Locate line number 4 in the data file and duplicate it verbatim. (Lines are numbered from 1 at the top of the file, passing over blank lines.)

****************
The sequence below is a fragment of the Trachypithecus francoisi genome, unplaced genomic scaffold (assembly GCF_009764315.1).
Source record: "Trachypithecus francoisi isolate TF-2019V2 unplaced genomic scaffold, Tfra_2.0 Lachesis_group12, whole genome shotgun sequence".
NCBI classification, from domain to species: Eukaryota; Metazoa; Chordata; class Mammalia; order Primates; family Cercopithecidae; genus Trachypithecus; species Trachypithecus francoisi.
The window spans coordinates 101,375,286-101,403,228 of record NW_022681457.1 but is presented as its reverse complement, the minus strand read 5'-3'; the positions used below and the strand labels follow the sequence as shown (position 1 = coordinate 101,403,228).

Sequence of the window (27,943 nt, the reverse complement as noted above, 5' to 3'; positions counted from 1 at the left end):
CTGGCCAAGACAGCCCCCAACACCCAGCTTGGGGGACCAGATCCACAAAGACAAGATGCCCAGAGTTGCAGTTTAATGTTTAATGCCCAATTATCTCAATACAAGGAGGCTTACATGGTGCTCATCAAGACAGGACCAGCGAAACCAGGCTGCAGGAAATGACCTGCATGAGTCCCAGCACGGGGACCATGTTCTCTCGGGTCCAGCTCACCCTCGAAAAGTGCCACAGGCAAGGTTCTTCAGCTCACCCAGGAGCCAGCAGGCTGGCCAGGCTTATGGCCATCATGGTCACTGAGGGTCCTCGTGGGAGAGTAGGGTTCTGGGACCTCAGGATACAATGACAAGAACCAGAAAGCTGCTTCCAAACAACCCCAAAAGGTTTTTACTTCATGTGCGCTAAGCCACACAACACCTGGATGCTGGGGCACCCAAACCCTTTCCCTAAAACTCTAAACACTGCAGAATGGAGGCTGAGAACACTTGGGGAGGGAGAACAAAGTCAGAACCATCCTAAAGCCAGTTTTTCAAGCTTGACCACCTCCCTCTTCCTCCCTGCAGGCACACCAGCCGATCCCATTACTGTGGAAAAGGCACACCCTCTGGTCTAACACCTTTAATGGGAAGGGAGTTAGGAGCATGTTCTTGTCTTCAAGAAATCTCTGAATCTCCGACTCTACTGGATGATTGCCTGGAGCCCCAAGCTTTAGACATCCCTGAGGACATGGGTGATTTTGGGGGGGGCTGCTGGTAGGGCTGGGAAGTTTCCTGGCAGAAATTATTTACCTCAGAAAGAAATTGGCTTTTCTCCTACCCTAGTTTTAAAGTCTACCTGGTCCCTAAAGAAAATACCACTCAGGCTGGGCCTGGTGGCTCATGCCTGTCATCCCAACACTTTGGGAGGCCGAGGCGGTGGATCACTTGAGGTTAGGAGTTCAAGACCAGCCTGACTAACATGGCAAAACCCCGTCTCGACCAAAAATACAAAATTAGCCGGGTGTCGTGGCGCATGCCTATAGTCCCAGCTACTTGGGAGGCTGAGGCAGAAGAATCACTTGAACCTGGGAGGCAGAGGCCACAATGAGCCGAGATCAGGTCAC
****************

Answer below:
The window spans coordinates 101,375,286-101,403,228 of record NW_022681457.1 but is presented as its reverse complement, the minus strand read 5'-3'; the positions used below and the strand labels follow the sequence as shown (position 1 = coordinate 101,403,228).